British Methodists echo Argentine counterparts’ hopes for peace
As the dispute between Great Britain and Argentina over the Falkland Islands continues to simmer, British Methodist leaders have joined their Argentine counterparts in praying for peace between their two nations.
In a response to the Argentine Methodist Church, the Rev. Leo Osborn and Ruth Pickles, president and vice president of the British Methodist Conference, wrote, “We pray that the rhetoric of confrontation be replaced with a language of peace and reconciliation.”
Earlier this month, Argentine Bishop Frank de Nully Brown wrote to the British Methodist Church, expressing his desire for their governments to resolve their issues peacefully, according to the Latin America and Caribbean Communication Agency.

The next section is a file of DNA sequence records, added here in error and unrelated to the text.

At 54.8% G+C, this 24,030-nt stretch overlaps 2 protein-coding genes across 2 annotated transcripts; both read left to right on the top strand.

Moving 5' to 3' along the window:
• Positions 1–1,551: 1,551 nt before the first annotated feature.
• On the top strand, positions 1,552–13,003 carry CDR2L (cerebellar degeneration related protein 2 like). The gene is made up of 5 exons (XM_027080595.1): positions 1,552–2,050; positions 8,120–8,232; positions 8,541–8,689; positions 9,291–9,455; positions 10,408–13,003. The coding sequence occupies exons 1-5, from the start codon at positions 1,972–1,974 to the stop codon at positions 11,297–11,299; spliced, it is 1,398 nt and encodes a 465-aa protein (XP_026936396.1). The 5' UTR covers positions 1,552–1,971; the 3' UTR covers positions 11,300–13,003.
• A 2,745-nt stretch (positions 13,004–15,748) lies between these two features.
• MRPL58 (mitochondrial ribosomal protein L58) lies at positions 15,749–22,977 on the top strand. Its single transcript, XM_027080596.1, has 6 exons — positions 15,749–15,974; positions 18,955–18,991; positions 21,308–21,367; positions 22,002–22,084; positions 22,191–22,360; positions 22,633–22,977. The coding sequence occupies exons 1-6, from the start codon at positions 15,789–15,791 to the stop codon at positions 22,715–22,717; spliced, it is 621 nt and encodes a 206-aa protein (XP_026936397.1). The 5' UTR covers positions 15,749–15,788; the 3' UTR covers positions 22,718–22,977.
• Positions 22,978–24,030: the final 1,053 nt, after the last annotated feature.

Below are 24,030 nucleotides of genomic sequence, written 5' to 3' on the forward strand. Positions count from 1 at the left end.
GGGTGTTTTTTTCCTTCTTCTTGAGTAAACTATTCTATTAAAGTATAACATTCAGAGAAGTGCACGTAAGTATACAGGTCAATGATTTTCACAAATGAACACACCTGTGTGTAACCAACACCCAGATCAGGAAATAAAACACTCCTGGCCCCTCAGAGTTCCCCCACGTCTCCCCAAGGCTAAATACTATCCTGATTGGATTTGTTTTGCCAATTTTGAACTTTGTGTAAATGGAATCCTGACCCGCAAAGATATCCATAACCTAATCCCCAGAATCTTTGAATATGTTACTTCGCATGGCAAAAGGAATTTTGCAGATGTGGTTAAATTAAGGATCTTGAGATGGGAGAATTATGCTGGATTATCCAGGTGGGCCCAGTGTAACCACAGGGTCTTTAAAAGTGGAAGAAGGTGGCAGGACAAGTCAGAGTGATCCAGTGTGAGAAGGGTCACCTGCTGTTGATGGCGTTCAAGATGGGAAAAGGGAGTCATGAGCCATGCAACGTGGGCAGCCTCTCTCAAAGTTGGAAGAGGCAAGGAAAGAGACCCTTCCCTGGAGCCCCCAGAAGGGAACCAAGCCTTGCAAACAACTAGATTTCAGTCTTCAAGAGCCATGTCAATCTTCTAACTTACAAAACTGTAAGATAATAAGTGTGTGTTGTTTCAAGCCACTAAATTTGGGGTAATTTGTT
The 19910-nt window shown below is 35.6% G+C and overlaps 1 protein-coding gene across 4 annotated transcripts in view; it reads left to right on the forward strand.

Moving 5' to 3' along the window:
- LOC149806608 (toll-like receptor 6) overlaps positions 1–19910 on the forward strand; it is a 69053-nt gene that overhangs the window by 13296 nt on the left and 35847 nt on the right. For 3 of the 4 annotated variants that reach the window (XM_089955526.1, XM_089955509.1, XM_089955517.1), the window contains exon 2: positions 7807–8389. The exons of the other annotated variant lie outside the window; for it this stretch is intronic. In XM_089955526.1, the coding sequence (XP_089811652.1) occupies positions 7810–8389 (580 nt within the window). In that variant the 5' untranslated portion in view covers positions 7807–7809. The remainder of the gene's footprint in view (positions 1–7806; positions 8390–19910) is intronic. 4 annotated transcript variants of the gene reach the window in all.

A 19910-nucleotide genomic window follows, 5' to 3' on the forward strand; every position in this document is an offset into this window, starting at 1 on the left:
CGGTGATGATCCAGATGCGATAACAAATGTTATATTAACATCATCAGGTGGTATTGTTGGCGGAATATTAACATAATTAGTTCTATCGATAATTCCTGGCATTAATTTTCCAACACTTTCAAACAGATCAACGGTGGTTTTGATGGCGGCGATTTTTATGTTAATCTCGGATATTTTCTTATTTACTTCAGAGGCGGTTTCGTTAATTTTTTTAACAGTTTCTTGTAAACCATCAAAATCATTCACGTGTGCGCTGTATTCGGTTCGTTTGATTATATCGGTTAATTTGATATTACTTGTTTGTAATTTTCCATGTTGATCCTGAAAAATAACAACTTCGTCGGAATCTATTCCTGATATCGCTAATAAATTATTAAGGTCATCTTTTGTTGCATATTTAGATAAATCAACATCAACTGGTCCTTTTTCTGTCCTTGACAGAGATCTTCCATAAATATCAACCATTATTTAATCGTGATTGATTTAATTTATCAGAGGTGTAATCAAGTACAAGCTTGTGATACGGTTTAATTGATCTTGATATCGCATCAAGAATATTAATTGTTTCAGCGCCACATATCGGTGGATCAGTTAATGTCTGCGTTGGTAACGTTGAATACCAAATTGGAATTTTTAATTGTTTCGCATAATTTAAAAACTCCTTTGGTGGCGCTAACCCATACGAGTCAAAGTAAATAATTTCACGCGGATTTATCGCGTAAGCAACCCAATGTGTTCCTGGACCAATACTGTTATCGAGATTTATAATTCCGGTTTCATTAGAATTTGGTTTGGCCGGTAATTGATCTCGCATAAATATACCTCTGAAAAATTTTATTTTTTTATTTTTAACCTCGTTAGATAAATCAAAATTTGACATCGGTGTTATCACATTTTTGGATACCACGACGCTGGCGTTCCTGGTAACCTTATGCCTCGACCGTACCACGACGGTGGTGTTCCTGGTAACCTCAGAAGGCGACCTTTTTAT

The islands, sitting 250 nautical miles (460 kilometres) off the Argentine coast, are under British rule but have been claimed by both nations. On April 2, 1982, Argentinean forces invaded the islands. Britain responded in kind, taking back the territory in two months. More than 1,000 troops and civilians lost their lives in the conflict.
As the 30th anniversary of the war approaches, the two nations have once again begun lobbing heated rhetoric at each other over the ownership of the islands, which have rich fishing grounds and are thought to posses significant offshore oil reserves. Britain also recently sent warships to the area for what it describes as training exercises.
In their letter, Osborn and Pickles expressed their opposition to conflict. “No matter how complex and frustrating the concerns or the differences may be, we affirm peace and we abhor war.”
They wrote that they affirmed the right of all people to claim an identity and the right to self-determination, and “want the role of the UN to be affirmed in the resolution of disputes among member states.”
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